Confidence is precious. It takes years to grow, but can be shattered in a second. Confidence crises are common among horse riders — so if you’re lacking confidence at the moment, don’t worry, you’re not the only one. The good news is that it can and will get better, writes Emily Bevan.

Hannah Bridges lost her confidence after falling from a bolting horse out hacking.

“I was hacking a horse alone when it bolted down a narrow bridleway, edged with barbed wire. I was found unconscious in the road on to which the bridleway emerged; when I came around, I had no idea of my name or where I lived,” recounts Hannah.

Hannah bought Louie, a six-year-old Connemara, to help regain her confidence, but for the first four months she would ride only in a school. With the support of some liveries at her yard she started hacking in company, and then hacking on her own, with the initial goal of going 50m down the road.

Hannah enlisted the help of a sport psychologist and also discovered the concept of safety bubbles through a confidence-building webinar.

“At first, I realised my safety bubble was only as big as me. With the right amount of encouragement and tough love, I grew that bubble to include my horse, the school, the farm and then shows, beach rides and cross-country,” adds Hannah.

“I used to feel sick driving to the yard if I knew it was a hacking day, but I knew I had to push my boundaries to rebuild my confidence. It was really important to me to be able to hack alone; I couldn’t see how my horse and I would ever do a cross-country event if we always wanted to hide behind someone else.”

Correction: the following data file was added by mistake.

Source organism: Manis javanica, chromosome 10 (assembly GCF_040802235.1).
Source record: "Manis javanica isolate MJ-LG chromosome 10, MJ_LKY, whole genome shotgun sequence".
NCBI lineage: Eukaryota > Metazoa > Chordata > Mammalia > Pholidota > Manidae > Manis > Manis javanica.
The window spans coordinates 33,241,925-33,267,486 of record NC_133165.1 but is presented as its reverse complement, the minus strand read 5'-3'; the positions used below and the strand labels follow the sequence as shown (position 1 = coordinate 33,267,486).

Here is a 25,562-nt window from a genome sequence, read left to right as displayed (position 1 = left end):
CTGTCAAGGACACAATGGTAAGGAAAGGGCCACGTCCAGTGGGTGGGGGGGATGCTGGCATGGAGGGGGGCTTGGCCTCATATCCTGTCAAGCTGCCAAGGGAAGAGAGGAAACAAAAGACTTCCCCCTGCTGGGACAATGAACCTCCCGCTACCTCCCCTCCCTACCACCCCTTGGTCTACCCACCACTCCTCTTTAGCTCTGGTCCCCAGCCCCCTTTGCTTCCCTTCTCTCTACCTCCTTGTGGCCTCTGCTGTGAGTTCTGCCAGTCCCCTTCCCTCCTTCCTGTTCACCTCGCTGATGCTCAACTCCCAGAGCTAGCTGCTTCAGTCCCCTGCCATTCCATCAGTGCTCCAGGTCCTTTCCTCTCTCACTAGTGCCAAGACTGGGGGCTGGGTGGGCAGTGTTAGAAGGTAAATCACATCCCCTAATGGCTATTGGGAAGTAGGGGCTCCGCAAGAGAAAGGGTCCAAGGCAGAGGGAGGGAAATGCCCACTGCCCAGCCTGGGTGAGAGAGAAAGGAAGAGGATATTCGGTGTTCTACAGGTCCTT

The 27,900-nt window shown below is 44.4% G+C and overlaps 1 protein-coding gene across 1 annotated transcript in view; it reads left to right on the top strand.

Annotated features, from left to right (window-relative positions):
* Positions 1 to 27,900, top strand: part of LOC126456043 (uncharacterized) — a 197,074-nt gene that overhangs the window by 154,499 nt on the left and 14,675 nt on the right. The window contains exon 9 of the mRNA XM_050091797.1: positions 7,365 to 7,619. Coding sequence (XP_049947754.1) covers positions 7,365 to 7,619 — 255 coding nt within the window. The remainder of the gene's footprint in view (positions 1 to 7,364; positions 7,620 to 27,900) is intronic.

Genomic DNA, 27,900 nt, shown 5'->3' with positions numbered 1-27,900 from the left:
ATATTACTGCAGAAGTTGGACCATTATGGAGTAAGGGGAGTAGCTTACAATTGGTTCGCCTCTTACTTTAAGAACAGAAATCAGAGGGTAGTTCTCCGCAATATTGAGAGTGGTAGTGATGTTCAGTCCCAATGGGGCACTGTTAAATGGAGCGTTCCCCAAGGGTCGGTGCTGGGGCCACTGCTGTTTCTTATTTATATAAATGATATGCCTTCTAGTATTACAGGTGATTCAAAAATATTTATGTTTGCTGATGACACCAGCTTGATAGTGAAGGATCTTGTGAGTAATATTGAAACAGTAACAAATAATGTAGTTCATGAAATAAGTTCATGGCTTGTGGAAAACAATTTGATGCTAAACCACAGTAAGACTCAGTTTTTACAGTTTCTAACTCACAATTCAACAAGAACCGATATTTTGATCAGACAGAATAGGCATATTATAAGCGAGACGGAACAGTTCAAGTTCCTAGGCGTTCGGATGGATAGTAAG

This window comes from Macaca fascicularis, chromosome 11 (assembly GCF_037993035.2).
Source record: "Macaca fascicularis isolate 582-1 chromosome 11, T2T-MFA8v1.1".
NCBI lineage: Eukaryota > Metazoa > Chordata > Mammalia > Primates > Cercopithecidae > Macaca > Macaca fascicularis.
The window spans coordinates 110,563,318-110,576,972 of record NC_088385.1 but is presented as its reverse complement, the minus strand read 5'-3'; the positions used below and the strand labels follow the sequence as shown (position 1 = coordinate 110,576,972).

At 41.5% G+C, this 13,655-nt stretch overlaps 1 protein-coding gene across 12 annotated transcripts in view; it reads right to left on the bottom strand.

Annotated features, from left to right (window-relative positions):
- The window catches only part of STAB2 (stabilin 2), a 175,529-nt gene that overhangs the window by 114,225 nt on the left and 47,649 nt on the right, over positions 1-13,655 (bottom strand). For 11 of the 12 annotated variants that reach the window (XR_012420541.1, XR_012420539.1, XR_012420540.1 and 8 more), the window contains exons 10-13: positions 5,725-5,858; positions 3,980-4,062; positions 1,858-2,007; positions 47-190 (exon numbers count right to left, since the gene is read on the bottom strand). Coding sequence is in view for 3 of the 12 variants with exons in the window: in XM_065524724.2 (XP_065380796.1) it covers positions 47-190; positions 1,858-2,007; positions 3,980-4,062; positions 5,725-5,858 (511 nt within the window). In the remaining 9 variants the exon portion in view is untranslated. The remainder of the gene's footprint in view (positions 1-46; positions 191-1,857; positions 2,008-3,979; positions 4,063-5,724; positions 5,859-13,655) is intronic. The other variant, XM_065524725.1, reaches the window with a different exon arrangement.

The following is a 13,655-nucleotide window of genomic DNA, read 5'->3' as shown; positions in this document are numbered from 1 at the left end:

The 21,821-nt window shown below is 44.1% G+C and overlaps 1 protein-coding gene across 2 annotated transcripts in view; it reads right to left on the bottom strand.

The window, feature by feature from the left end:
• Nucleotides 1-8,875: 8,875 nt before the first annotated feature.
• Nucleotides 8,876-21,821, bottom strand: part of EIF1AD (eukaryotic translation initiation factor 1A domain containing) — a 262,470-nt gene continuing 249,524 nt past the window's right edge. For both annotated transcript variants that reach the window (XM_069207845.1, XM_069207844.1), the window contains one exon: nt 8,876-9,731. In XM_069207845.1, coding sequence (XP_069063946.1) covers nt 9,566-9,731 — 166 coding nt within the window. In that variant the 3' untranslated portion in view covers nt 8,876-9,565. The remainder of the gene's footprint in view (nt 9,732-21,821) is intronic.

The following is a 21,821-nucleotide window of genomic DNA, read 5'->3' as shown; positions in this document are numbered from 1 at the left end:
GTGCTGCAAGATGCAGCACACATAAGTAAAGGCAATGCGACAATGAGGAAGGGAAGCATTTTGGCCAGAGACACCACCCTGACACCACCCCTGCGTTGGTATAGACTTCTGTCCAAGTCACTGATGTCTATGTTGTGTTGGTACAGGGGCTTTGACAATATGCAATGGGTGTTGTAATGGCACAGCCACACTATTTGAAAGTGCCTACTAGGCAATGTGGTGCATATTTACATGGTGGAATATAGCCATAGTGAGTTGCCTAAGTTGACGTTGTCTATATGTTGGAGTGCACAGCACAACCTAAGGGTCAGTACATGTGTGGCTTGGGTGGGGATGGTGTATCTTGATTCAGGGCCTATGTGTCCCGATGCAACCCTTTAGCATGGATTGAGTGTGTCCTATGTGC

Hannah recommends keeping a diary to track your progress.

“Having a record of how far I’d come really boosted my confidence, especially on days when I felt I wasn’t making any improvement,” says Hannah, who is now confidently competing at BE80(T) level with Louie.

‘I was hit by a car — twice’

It can take a long time to overcome a knock in confidence. But when you’ve been in an accident, it can be even trickier, particularly if the incident was outside of your control. It can leave you constantly vigilant and analysing for risks, or trigger unsettling flashbacks. This can both mentally and physically exhausting, but it is possible to regain your confidence after an accident.

Kate Rosten, was diagnosed with PTSD after she and her horse Liffey were hit by a car while out hacking in 2007.

“The sun was low in the sky and the driver didn’t see us. His wing mirror clipped Liffey, I fell off and she galloped off on three legs with a massive wound on her hindquarters,” recalls Kate.

Liffey’s cut required 12 internal and 34 external stitches, but she made a full recovery. Unbelievably, three years later the pair were again hit by a car while out hacking, but fortunately the injuries were less serious.

“After the first incident I would lie in bed at night thinking about it and suffering from flashbacks. I didn’t know who to turn to as mental health wasn’t so prominent then, so I just forced myself to keep going. I would feel sick the night before I had planned to go for a hack,” confesses Kate.

“These days I’m very careful when I’m hacking and prefer to hack in company,” she continues. “I will hack on my own if I have to but I’m not confident doing that and I don’t enjoy it; I used to love disappearing off for a couple of hours hacking solo, but I don’t do that anymore. I find it unfair that I’ve had that enjoyment taken away through no fault of my own.”

Look what’s inside the latest issue of Your Horse

Get the latest issue

Check out our latest subscription offer